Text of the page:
The good news is, with modern technology such as DNA testing and genealogy software, finding out more about your ancestry has never been easier. Here, we’ve outlined our top 10 tips to help you demystify your Jewish ancestry.
1. Speak with your family
After World War II, more than 11 million people were displaced and forced to seek asylum in foreign countries. Many of these people were Jewish, which has resulted in people with Jewish history being scattered throughout the world.
Although it may be obvious, one of the best ways to find out more about your history is to speak with your relatives. You may be surprised how much information some people already have—and who knows, you might even find that another interested family member has already done all the hard work for you!
We’d suggest speaking with elderly relatives in particular, as they are more likely to have direct knowledge about your ancestry. They may not have shared previously because of bad memories or simply because no one has been interested.
2. Take a DNA test
Modern direct-to-consumer DNA testing kits are becoming increasingly popular, and they involve you sending a small DNA sample to a testing company. You may have heard of DNA testing companies like MyHeritage DNA or AncestryDNA, which offer tests for as low as $59 each and focus on finding relatives and heritage.
Most testing companies offer more than a simple genetic profile. They often provide some interpretation of the results, which can include your heritage as a percentage of various ethnic groups and regions.
This method is quite a simple way to get a start on understanding your family history. It does take a little time, and you will have to fork out $50+ for a test, but there’s minimal effort required on your behalf. Results usually arrive in 6 to 8 weeks, and although they should not be taken as flawless proof of ancestry, we’d suggest using them to guide your search if you want to dig deeper.
3. Use a genealogy program
Modern genealogy software is designed to help you create a record of your family tree and history. These programs sometimes come with tools to help you uncover your family history, but they are more often designed to help you visualize it.
One thing we like about most genealogy programs is that they enable you to share your research with family members and other interested parties. This makes it easy to work as a group, especially if you have other relatives with potential interest in the topic.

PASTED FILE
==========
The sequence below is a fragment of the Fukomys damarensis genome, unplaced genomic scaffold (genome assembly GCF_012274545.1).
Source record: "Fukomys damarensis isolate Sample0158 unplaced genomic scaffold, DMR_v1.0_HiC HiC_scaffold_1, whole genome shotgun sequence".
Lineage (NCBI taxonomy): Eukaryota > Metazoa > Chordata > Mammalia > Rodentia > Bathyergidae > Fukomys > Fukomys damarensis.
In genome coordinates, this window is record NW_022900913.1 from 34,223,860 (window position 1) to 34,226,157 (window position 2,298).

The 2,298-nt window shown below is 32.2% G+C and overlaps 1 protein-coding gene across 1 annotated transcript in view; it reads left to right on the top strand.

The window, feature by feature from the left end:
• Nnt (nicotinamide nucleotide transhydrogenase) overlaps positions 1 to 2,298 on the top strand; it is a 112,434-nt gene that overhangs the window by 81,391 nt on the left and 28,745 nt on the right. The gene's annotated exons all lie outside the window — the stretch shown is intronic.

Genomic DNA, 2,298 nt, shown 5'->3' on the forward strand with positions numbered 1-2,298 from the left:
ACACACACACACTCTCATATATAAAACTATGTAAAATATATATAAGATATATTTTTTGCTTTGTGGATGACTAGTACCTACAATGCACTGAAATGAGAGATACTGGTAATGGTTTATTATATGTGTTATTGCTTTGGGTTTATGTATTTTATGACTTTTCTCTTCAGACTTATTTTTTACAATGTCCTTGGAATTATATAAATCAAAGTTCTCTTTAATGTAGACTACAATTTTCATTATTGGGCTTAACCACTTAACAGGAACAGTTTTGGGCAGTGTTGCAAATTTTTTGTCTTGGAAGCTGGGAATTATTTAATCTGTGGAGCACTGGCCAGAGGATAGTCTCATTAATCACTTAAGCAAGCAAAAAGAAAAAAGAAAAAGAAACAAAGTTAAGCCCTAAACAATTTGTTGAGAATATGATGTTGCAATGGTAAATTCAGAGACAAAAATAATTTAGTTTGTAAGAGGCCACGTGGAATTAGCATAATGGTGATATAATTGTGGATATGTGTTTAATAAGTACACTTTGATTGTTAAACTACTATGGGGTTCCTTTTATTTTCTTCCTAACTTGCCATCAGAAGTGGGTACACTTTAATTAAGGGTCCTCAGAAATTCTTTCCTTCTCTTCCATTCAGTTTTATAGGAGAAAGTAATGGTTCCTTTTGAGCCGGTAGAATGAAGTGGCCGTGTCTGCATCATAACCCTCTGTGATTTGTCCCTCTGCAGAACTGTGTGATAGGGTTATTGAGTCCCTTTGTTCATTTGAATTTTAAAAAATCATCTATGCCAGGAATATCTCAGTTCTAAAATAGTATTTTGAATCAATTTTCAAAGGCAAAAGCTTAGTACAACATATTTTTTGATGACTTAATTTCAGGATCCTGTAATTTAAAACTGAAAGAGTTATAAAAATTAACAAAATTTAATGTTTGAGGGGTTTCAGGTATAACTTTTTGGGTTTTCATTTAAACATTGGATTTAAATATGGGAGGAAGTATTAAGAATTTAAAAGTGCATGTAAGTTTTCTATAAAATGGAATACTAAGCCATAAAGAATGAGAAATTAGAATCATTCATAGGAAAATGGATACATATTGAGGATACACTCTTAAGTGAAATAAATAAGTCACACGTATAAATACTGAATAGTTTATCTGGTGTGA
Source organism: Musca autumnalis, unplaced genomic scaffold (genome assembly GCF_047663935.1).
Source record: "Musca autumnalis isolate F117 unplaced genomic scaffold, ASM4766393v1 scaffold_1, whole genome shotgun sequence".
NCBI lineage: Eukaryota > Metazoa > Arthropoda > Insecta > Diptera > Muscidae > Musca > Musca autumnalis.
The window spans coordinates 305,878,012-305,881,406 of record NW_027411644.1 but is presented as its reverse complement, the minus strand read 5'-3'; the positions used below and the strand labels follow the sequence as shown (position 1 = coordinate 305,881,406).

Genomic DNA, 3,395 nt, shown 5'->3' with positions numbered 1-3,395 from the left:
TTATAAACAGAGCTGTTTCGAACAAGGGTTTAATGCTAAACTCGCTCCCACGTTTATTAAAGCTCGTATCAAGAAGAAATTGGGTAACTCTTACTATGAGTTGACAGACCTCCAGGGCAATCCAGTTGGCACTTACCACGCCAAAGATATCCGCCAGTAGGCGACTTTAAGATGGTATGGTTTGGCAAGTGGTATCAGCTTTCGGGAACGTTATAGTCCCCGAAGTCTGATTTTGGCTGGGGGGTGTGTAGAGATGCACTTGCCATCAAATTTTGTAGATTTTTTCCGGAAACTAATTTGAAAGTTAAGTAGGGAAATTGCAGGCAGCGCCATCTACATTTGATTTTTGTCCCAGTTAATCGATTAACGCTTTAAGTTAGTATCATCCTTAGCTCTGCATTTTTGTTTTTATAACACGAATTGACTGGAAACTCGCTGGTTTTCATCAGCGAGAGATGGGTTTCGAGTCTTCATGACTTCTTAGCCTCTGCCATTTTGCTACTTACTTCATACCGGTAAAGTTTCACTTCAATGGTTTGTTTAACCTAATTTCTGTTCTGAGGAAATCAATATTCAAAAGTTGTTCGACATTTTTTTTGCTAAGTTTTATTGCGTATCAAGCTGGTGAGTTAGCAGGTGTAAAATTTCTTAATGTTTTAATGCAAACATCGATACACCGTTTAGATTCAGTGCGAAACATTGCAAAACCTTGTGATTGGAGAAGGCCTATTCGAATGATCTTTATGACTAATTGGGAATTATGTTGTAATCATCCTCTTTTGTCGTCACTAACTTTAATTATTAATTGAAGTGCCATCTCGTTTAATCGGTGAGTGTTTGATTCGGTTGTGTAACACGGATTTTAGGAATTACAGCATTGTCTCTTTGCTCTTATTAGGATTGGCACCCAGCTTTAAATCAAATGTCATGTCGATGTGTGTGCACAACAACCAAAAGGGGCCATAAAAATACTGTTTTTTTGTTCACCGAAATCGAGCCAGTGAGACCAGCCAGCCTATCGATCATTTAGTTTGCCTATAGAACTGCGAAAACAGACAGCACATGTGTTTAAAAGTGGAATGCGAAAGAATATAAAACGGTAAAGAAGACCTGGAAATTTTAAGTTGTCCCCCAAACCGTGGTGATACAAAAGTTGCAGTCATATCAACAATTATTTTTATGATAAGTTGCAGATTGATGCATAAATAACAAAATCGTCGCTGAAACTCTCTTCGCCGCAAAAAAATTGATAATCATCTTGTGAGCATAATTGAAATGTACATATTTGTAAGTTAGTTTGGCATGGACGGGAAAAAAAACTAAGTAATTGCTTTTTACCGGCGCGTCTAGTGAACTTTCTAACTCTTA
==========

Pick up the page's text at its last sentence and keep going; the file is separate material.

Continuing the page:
Let’s say, for example, that you’re a Jewish person living in modern New York. With a family tree builder, you may be able to trace your roots back to a family homeland. You could discover relatives that you didn’t know you had, and there’s even a chance that you will uncover forgotten special moments in your family history.
4. Use information from the Social Security Death Index (SSDI)
The Social Security Death Index (SSDI) contains a record of deaths across the United States, and in it there’s loads of interesting information just waiting to be uncovered. This includes information about the cause of death in some cases. There are numerous tools online that are designed to help you search the Social Security death records.
We’d suggest beginning by searching for family members whose names you already know. You will find information about their last known residence, zip code, and date of death. You could pair this with local obituaries to find out more information.
If you have an uncommon surname—for example, something that’s uniquely Jewish—it could be worth performing a general surname search. You can refine your search by keywords and other parameters if the initial search brings up too many results.
5. Take advantage of immigration records
Once you’ve started to build up a bit of a picture of your Jewish ancestry, you can begin looking into immigration records. These can be particularly useful if you know which family members immigrated and from where, as they can tell you more about exactly what happened.
Unfortunately, immigration records can be somewhat confusing and difficult to search through. Most immigrations between 1820 and 1982 are recorded in the National Archives, although there are certainly gaps in the picture due to poor record-keeping.There’s also a sizable amount of paperwork that you will need to complete before you can access an immigration record that’s less than 75 years old. This includes a request through the Freedom of Information Act (FOIA). (More information can be found here.) Records older than this can be openly accessed, and many of them are available for free online.